9. 9. Results: Data types, processing and preservation What is data? Standards for data transformations and metadata Good practices already exists: genomics, meteorology, audio materials, ... MOTIVATION KNOWLEDGE FINANCING Contribution of research librarians?
  10. 10. Detected problems • There is no common policy or rules about creation, access, use and reuse of data or metadata on the institutional level • Researchers provide little incentives for preparing additional metadata • Funding of long-term data management is not provided (short term project work – no time, no money) Yet • High demand for tools and standards, guidance and specialized services
  11. 11. Citations from the interviews “Such results have very little, or even no, value if not properly commented on.” (Sciences Institute Director’s Adviser). “I think we do not have a unified rule as an institute about what or how every researcher should keep or document his original data. I would say that this is more a matter of methodology that the researcher has got “I think data should be maintained accustomed to during his collaboration with by those institutions where the the mentor and the preparation of his data are produced (…). Of doctoral degree and then he probably keeps course, we do not always get the that in the future. (…). As an institute we do project that would provide the not have unified rules and would also create updating of some of the data we them with difficulty” (Institute Director’s were working on ten years ago.” Adviser). (Humanities Institute Director’s Adviser).
  12. 12. Results: Access, use & reuse • „data owners“ – specific culture of data sharing (jealousy, competitiveness, personal engagement) • low prestige of data related activities • professionals with specialized data curation knowledge are rare • unbalanced awareness of data related services landscape – mentoring and guidance potentialGood practices already exist: EVA SISTORY DEDI ARKAS
  13. 13. Citations from the interviews “Nowhere is this seen as an honourable job, it is slave labour“As I see at the institute, some of the required (…)” (Miran Hladnik, Slovenepreservation or preparation of data for general Literature).availability would be considered by our researchers asan extra obligation and additional administrationunless they are given additional resources, maybe onemonth, that would also be paid for to prepare the datain a form and to make them potentially more widelyaccessible” (Sciences Institute Director‘s Adviser). “But if we are to stand behind it, we need to ensure the quality of the data. The data are somewhere in some colleagues‘ drawers but, if I do not have enough “Often the general atmosphere is that this is money to pay them for their work, Imine and that someone else will find something cannot require them to properly preparein the data that I have not seen. It isn’t this material.” (Humanities Institutenecessarily the case that this is fine with Director‘s Adviser).everyone.” (Andrej Blejec, Biologist).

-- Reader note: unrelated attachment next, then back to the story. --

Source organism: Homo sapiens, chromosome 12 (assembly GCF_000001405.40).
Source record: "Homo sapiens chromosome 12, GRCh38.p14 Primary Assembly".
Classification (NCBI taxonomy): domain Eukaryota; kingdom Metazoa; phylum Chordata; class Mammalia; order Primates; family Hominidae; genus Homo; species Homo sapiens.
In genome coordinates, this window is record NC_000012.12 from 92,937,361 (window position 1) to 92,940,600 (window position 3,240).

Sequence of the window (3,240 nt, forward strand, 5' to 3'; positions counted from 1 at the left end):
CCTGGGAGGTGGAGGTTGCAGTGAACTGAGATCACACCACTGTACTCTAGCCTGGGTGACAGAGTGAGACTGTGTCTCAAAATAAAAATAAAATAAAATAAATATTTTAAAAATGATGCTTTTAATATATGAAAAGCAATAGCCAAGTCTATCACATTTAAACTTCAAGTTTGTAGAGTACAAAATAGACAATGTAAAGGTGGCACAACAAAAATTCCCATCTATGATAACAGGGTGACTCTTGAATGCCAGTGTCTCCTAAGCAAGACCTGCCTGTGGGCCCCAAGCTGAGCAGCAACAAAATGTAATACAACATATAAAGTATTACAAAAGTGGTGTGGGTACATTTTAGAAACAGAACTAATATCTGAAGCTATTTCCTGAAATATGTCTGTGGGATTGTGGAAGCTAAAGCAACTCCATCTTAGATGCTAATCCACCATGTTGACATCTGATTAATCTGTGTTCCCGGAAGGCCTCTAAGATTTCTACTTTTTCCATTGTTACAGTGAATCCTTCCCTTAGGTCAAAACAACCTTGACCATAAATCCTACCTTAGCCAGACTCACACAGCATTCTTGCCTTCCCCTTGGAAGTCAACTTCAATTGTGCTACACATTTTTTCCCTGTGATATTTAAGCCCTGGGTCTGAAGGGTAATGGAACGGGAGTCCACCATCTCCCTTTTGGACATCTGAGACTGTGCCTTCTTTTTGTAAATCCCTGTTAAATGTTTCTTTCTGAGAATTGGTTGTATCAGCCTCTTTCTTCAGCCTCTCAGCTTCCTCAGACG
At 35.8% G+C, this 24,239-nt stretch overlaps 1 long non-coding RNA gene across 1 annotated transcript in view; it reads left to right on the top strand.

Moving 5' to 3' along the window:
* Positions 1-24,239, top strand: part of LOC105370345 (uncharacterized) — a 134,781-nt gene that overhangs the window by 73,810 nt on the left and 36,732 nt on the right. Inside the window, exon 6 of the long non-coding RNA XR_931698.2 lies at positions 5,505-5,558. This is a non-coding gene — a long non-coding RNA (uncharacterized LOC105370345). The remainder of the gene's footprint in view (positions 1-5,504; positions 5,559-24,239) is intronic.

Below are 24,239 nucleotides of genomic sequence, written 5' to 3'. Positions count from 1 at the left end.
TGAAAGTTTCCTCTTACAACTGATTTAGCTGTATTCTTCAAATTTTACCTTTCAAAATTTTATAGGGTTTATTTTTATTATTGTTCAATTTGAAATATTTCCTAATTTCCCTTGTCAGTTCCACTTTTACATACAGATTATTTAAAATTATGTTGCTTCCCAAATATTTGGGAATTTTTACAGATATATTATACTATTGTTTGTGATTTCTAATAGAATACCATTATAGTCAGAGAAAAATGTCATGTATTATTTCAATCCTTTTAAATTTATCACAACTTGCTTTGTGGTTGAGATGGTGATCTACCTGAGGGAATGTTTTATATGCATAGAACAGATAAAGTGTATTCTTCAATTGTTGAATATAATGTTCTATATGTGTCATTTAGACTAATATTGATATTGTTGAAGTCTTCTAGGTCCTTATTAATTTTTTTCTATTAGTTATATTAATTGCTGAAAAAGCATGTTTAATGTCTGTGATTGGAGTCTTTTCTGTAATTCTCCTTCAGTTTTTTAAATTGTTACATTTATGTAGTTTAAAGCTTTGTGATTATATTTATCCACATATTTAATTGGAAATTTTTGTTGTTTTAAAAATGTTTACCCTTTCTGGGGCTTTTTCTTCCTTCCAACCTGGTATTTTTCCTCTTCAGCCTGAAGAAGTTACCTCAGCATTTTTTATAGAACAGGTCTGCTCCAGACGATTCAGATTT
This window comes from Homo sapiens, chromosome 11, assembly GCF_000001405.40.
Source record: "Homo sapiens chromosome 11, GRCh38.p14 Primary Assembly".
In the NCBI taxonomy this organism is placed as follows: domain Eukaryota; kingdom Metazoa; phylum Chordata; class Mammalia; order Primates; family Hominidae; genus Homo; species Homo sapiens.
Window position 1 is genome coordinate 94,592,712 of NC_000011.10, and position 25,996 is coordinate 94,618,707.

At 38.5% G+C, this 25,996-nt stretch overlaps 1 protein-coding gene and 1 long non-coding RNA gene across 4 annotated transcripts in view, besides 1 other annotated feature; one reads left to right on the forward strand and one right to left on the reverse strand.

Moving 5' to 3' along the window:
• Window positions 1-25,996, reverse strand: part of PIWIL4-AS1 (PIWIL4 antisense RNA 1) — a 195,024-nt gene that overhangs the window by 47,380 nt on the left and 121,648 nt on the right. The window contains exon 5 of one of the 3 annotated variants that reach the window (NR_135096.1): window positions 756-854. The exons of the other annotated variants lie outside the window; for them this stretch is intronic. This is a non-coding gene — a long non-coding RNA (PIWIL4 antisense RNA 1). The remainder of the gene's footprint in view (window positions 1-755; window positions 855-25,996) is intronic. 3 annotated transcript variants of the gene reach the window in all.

14. 14. Conclusion: Topics for further discussions • Specialists service support / common service – Quality assessment/ specific content and procedures description vs. formal digital preservation criteria/services • Ensure researchers „buy-in“: – Incentives/ requirements (Data Cite, OECD principles) – Data Management Planning – Additional administration vs. substantial benefits of high quality research output of a scientific community • National consensus on priorities in further data infrastructure services development (ESFRI etc.) • Cooperative further development of nascent disciplinary data centers/ respect for different data types (big/small sciences etc.)